Updated Thursday, July 2, 2015 as of 8:44 AM ET

The Case for REITs as Alternatives

Real Estate Investment Trusts (REITs) are often viewed as alternatives, though Morningstar doesn’t characterize them as such, since they are now mainstream. Though private, non-traded REITs have very high loads and ongoing expenses, low-cost REITs can have a place as alternatives in our clients’ portfolios.

REITs performed spectacularly during the internet bubble but, of course, horribly during the more recent real estate bubble. How they will perform during the next market downturn is anyone’s guess. However, a recent 10-year forecast by Vanguard predicts REITs will earn an expected 6.2% annually with a 14.2% standard deviation.  This compares to an expected return for U.S. equities of 7.7% annually with a 17.2% standard deviation. The real benefit from REITs comes from their lower 0.6 correlation.

To be sure, a negative correlation means a likelihood REITs will go up when stocks go down. Unfortunately, the only asset classes with negative correlations to stocks also have negative expected returns. 

But we can look to the recent past to show the benefit of REITs. Over the past five years, the Vanguard REIT Index Fund (VGSLX) earned 22.3% annually, while the Vanguard Total Stock Index Fund (VTSAX) earned a similar return of 19.4%. The similarity by year wasn’t as strong with stocks besting REITs by over 30 percentage points in 2013. But this year, as of May 18, 2014, REITs are topping stocks by nearly 15 percentage points. Thus, a balanced portfolio smoothed out some returns even though correlations were positive.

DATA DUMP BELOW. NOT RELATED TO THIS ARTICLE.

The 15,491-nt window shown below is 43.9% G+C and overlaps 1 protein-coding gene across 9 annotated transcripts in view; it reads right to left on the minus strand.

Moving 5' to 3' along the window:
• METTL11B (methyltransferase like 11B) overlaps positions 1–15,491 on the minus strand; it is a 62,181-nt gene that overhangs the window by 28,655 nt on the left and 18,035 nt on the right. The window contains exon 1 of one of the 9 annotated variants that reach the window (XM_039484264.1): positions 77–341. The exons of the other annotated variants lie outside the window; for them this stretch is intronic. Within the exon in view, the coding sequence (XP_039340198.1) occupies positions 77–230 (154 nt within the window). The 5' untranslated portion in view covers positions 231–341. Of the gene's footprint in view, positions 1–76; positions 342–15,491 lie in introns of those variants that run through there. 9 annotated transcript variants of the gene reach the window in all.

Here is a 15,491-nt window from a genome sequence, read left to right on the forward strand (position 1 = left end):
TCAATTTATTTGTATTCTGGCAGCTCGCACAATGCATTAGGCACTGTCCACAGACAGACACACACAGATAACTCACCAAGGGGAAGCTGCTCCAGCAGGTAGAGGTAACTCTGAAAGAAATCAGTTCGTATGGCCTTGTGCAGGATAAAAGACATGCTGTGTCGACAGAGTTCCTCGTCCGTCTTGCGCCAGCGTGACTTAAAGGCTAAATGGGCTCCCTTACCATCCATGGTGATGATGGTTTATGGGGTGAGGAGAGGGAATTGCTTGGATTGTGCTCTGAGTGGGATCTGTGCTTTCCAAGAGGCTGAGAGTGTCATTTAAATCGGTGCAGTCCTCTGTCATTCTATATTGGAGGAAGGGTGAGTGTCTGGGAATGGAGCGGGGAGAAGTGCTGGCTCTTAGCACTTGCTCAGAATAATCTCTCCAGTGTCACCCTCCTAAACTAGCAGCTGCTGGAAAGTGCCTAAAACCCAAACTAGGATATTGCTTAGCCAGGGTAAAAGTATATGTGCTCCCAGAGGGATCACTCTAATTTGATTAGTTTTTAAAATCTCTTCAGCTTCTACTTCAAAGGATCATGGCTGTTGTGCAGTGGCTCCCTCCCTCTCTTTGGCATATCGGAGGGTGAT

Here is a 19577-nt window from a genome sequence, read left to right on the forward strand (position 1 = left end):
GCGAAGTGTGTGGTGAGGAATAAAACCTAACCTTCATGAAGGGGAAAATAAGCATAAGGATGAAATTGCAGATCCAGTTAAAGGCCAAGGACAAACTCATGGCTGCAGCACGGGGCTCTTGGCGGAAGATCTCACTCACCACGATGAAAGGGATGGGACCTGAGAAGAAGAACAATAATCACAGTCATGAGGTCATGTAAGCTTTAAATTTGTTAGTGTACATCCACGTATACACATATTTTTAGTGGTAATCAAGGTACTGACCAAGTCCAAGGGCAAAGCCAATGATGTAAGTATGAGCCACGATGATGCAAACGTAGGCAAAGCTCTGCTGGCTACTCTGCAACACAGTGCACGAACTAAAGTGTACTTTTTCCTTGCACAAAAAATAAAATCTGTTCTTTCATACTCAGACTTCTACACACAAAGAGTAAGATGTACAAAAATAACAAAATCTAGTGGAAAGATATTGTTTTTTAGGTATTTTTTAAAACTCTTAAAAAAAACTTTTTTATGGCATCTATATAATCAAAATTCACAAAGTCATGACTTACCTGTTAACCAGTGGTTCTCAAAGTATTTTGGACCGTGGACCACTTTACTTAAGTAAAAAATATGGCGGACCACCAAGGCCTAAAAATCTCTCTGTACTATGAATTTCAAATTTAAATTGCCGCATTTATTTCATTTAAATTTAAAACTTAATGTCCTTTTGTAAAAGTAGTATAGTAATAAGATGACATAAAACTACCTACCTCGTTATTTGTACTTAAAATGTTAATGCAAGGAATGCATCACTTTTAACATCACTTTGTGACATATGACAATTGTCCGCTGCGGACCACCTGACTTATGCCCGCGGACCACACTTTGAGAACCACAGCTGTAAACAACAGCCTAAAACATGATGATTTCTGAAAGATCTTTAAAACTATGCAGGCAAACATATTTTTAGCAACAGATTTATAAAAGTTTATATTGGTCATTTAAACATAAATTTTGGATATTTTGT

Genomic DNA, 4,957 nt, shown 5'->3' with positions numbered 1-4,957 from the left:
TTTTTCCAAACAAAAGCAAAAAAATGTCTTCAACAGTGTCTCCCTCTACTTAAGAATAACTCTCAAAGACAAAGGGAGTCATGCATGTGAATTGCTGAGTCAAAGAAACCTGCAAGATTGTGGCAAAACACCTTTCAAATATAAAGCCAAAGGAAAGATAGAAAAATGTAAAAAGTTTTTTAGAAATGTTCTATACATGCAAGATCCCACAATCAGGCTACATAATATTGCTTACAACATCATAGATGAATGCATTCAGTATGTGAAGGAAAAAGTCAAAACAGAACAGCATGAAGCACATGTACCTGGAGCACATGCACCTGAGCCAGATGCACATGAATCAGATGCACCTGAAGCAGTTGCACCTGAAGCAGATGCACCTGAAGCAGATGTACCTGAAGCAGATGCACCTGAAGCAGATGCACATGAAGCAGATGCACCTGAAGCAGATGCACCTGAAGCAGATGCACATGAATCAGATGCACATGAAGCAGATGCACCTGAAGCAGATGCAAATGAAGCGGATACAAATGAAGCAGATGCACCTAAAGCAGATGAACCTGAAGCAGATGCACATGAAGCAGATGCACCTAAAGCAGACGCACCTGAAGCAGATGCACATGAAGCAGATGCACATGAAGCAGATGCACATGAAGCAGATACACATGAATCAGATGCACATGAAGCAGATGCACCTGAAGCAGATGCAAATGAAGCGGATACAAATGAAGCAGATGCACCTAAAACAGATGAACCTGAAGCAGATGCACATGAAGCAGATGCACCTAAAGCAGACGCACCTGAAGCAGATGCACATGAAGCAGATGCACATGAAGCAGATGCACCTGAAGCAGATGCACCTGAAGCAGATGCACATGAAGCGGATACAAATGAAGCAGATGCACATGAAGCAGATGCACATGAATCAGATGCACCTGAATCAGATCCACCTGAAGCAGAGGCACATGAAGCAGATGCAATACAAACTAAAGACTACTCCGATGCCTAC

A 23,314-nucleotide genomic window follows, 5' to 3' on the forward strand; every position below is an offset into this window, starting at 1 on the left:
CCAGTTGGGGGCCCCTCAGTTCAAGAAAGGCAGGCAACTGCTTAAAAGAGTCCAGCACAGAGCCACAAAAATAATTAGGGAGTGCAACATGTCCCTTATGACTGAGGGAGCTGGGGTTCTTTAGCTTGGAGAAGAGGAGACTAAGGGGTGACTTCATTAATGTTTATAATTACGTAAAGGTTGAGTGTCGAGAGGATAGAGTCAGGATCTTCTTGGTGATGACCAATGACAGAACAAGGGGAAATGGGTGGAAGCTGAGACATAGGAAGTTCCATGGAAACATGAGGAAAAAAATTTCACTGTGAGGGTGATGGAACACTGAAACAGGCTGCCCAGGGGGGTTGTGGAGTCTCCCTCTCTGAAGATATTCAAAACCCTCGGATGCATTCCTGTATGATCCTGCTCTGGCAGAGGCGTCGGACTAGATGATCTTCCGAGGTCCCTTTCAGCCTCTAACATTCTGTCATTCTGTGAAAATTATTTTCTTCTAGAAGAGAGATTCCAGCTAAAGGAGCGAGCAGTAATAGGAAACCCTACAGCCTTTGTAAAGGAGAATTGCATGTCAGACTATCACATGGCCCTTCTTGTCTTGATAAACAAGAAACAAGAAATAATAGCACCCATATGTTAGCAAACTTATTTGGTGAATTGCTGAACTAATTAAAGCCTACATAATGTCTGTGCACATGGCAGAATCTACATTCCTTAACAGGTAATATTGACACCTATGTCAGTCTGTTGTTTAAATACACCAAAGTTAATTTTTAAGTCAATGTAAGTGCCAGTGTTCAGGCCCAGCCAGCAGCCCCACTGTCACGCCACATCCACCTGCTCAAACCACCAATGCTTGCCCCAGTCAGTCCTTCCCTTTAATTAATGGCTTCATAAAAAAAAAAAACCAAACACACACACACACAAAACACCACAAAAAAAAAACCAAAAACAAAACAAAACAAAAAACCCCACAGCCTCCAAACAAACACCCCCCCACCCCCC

Allan S. Roth, a Financial Planning contributing writer, is founder of the planning firm Wealth Logic in Colorado Springs, Colo. He also writes for CBS MoneyWatch.com and has taught investing at three universities.

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Comments (3)
Let me offer you a couple of points on REITs.
Public but non-exchange traded REITs are not private...they are public. Private REITs are another animal altogether and require one be an accredited investor to buy shares.

REITs as an Alt? Seriously? They've been mainstream as portfolio diversifiers for about 15 years now. And they did horribly in the 90's, primarily due to overbuilding and the lack of interest in just about any investment that returned less than 10%/yr.

And the non-exchange traded REITs have been unmitigated disasters to individual investors over the past 10 years. I can't think of a 'legal' investment that has lost investors...principally new retirees looking for reliable ncome...faster than these unlisted REITs. Exchanged traded REITs, of which I've held many over the past 20 years, have, as a whole, done quite well. Yes, about 80% of equity REIT dividends got cut in the 2008/09 market decline, but most dividends have recovered well, as REITs are unique in that during a recession, the demand for premium commercial space will only drop temporarily...unlike most products and services that usually do not recover as well.

REITs should be a staple in any diversified portfolio. There is nothing new about these...to most.

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